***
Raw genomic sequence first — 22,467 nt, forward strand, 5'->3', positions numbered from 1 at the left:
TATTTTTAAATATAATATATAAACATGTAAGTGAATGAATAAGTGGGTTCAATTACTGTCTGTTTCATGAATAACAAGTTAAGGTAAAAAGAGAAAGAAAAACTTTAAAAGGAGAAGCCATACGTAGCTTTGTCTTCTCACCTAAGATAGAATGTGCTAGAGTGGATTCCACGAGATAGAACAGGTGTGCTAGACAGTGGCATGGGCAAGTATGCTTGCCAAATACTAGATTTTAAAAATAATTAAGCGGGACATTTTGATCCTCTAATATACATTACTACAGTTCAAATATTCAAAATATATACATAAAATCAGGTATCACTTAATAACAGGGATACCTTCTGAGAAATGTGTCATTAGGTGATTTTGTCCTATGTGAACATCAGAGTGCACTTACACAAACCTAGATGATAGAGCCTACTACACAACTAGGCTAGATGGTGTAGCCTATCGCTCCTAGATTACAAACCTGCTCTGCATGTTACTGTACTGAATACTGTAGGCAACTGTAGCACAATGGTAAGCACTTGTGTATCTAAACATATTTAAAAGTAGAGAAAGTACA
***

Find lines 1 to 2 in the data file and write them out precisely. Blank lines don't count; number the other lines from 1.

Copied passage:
Raw genomic sequence first — 22,467 nt, forward strand, 5'->3', positions numbered from 1 at the left:
TATTTTTAAATATAATATATAAACATGTAAGTGAATGAATAAGTGGGTTCAATTACTGTCTGTTTCATGAATAACAAGTTAAGGTAAAAAGAGAAAGAAAAACTTTAAAAGGAGAAGCCATACGTAGCTTTGTCTTCTCACCTAAGATAGAATGTGCTAGAGTGGATTCCACGAGATAGAACAGGTGTGCTAGACAGTGGCATGGGCAAGTATGCTTGCCAAATACTAGATTTTAAAAATAATTAAGCGGGACATTTTGATCCTCTAATATACATTACTACAGTTCAAATATTCAAAATATATACATAAAATCAGGTATCACTTAATAACAGGGATACCTTCTGAGAAATGTGTCATTAGGTGATTTTGTCCTATGTGAACATCAGAGTGCACTTACACAAACCTAGATGATAGAGCCTACTACACAACTAGGCTAGATGGTGTAGCCTATCGCTCCTAGATTACAAACCTGCTCTGCATGTTACTGTACTGAATACTGTAGGCAACTGTAGCACAATGGTAAGCACTTGTGTATCTAAACATATTTAAAAGTAGAGAAAGTACA